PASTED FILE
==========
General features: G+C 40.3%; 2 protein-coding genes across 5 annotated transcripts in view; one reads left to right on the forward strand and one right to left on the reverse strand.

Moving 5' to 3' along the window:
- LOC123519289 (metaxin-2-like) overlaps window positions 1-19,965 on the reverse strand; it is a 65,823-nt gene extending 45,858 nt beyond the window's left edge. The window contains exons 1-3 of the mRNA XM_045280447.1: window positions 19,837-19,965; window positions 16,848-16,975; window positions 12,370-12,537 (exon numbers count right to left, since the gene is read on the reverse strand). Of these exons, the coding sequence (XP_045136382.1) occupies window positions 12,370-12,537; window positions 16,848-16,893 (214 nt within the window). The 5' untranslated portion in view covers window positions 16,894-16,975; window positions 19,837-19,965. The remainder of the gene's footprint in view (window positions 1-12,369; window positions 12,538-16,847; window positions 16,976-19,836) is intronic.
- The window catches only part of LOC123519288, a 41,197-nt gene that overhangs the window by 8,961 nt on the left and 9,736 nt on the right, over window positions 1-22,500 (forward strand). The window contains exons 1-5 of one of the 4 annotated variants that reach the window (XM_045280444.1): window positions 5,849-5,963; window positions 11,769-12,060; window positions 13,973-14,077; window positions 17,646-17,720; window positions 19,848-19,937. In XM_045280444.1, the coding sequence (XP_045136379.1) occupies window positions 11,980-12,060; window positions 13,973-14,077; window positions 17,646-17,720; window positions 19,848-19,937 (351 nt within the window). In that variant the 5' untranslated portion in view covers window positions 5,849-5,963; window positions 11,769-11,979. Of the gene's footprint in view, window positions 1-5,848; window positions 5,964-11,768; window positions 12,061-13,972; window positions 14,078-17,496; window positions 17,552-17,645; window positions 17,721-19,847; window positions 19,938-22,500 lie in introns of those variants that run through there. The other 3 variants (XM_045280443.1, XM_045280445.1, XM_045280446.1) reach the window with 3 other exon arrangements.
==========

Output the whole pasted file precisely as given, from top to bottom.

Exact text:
General features: G+C 40.3%; 2 protein-coding genes across 5 annotated transcripts in view; one reads left to right on the forward strand and one right to left on the reverse strand.

Moving 5' to 3' along the window:
- LOC123519289 (metaxin-2-like) overlaps window positions 1-19,965 on the reverse strand; it is a 65,823-nt gene extending 45,858 nt beyond the window's left edge. The window contains exons 1-3 of the mRNA XM_045280447.1: window positions 19,837-19,965; window positions 16,848-16,975; window positions 12,370-12,537 (exon numbers count right to left, since the gene is read on the reverse strand). Of these exons, the coding sequence (XP_045136382.1) occupies window positions 12,370-12,537; window positions 16,848-16,893 (214 nt within the window). The 5' untranslated portion in view covers window positions 16,894-16,975; window positions 19,837-19,965. The remainder of the gene's footprint in view (window positions 1-12,369; window positions 12,538-16,847; window positions 16,976-19,836) is intronic.
- The window catches only part of LOC123519288, a 41,197-nt gene that overhangs the window by 8,961 nt on the left and 9,736 nt on the right, over window positions 1-22,500 (forward strand). The window contains exons 1-5 of one of the 4 annotated variants that reach the window (XM_045280444.1): window positions 5,849-5,963; window positions 11,769-12,060; window positions 13,973-14,077; window positions 17,646-17,720; window positions 19,848-19,937. In XM_045280444.1, the coding sequence (XP_045136379.1) occupies window positions 11,980-12,060; window positions 13,973-14,077; window positions 17,646-17,720; window positions 19,848-19,937 (351 nt within the window). In that variant the 5' untranslated portion in view covers window positions 5,849-5,963; window positions 11,769-11,979. Of the gene's footprint in view, window positions 1-5,848; window positions 5,964-11,768; window positions 12,061-13,972; window positions 14,078-17,496; window positions 17,552-17,645; window positions 17,721-19,847; window positions 19,938-22,500 lie in introns of those variants that run through there. The other 3 variants (XM_045280443.1, XM_045280445.1, XM_045280446.1) reach the window with 3 other exon arrangements.